Today's state-of-the-art implant systems enable a minimum number of implants to support a maximum number of teeth. That means as few as four implants can be used to support a full arch (upper or lower jaw) of fixed, non-removable replacement teeth. What's more, it is sometimes possible to accomplish this remarkable, life-changing process in just one day!
Implant-supported bridgework offers a more efficient and cost-effective strategy for permanent tooth replacement than using a single dental implant for every missing tooth, which is impractical and not generally recommended. Considering that there are usually 28 functional teeth (excluding wisdom teeth), placing a dental implant for each one would be prohibitively expensive and might not offer any better results than implant-supported fixed bridgework.
What to Expect
Three-dimensional (3-D) x-rays of your jaw may be taken to pinpoint the location of anatomical structures such as bone, sinuses and nerves. This will enable us to determine how many implants you need and the ideal location for them. For each implant we will need to make a small channel in the bone. You will feel nothing during the implant-placement surgery, which usually requires only local anesthesia. We will discuss your individual anesthesia options with you beforehand and make sure you are comfortable.
Once your implants are in place, we will either attach a temporary set of teeth, which stay in your mouth approximately three months until the implants are fully fused to your bone and healing is completed, or provide another temporary tooth-replacement option during healing. Because implant surgery is very precise and well-planned, people generally have little post-operative discomfort and begin functioning with their new temporary teeth almost immediately. However, it's a good idea to avoid crunchy, chewy or tough foods for at least six to eight weeks.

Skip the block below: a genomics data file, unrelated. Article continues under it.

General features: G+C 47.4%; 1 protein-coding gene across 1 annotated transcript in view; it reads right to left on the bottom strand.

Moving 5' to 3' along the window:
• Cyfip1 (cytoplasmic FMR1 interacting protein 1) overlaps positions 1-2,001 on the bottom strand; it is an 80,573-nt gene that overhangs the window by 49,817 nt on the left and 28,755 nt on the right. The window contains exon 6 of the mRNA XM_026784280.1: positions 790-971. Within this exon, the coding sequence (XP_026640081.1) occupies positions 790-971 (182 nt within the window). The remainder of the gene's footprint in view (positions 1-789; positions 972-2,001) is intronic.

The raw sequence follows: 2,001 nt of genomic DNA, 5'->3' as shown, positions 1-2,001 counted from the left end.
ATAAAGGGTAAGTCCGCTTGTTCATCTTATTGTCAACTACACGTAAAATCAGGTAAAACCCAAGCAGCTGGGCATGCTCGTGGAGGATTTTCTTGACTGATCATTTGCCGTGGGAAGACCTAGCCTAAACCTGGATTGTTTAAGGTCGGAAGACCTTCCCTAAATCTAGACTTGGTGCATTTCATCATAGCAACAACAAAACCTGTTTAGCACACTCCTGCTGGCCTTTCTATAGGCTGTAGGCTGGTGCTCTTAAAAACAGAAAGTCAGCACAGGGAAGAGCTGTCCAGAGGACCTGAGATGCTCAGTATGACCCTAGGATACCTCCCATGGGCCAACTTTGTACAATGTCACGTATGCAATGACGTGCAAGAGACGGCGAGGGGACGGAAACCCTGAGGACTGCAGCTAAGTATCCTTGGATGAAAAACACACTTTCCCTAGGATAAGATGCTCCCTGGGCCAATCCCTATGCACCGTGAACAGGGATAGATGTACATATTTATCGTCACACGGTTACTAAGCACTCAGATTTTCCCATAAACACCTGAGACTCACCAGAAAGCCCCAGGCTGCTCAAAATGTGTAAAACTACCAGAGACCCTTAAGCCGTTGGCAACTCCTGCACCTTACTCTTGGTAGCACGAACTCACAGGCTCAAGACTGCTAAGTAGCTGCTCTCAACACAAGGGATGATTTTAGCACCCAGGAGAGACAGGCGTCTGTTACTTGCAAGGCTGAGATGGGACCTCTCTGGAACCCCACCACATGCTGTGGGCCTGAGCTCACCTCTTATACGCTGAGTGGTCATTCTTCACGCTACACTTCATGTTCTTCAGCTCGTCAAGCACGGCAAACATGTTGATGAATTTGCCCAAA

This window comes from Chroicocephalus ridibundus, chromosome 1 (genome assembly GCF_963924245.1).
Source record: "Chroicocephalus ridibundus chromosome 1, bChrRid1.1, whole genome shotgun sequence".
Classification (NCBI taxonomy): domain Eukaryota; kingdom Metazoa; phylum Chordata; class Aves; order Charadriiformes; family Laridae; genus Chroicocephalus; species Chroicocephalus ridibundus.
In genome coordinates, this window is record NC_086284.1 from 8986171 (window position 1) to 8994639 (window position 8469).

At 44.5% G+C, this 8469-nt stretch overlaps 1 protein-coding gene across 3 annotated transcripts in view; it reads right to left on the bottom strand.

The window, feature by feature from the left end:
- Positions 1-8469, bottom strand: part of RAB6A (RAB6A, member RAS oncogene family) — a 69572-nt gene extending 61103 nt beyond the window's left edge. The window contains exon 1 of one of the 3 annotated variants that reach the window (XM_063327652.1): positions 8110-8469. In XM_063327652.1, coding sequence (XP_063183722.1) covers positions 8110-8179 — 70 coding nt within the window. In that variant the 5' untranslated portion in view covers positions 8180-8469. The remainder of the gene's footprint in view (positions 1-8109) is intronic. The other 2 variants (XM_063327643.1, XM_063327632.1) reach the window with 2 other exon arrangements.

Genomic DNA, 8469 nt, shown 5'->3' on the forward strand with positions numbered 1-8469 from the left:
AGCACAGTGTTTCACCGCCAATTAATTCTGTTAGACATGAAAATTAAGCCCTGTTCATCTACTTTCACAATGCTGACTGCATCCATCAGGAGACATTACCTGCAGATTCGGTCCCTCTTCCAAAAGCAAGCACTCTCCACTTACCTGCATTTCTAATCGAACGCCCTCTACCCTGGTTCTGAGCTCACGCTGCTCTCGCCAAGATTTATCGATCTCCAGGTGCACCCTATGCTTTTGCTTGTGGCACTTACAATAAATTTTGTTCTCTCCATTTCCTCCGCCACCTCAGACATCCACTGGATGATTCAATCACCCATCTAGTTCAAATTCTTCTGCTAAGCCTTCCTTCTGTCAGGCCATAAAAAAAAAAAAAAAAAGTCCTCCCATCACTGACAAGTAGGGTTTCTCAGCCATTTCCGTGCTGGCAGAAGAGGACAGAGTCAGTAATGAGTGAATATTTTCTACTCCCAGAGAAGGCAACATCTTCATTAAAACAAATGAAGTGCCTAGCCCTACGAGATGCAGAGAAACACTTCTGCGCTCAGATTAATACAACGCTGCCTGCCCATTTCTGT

When the process of osseointegration is complete, we attach permanent teeth that fit your healed gum tissues more precisely than the temporary ones did. With these teeth you can eat anything you want — and they will look as good as they feel! Your new teeth will require the same care as natural teeth: daily brushing and flossing, and regular checkups and professional cleanings. With conscientious oral hygiene, implant-supported fixed bridgework should last a lifetime.
Dental Implants – Your Best Option For Replacing Teeth Dental implants have many advantages over older methods of tooth replacement like bridges and dentures — from the way they function and feel to the way they look and last. Vigorous research has documented and confirmed that in the right situations, dental implant success rates are over 95%. It is no exaggeration to say that they have revolutionized dentistry. They may even change your life... Read Article
The Hidden Consequences of Losing Teeth For those missing even one tooth, an unsightly gap is actually the least significant problem. What's of far greater concern is the bone loss that inevitably follows tooth loss. Dental implants can preserve bone, improve function and enhance psychological well-being. Learn how implants serve both as anchors to support replacement teeth and preserve bone... Read Article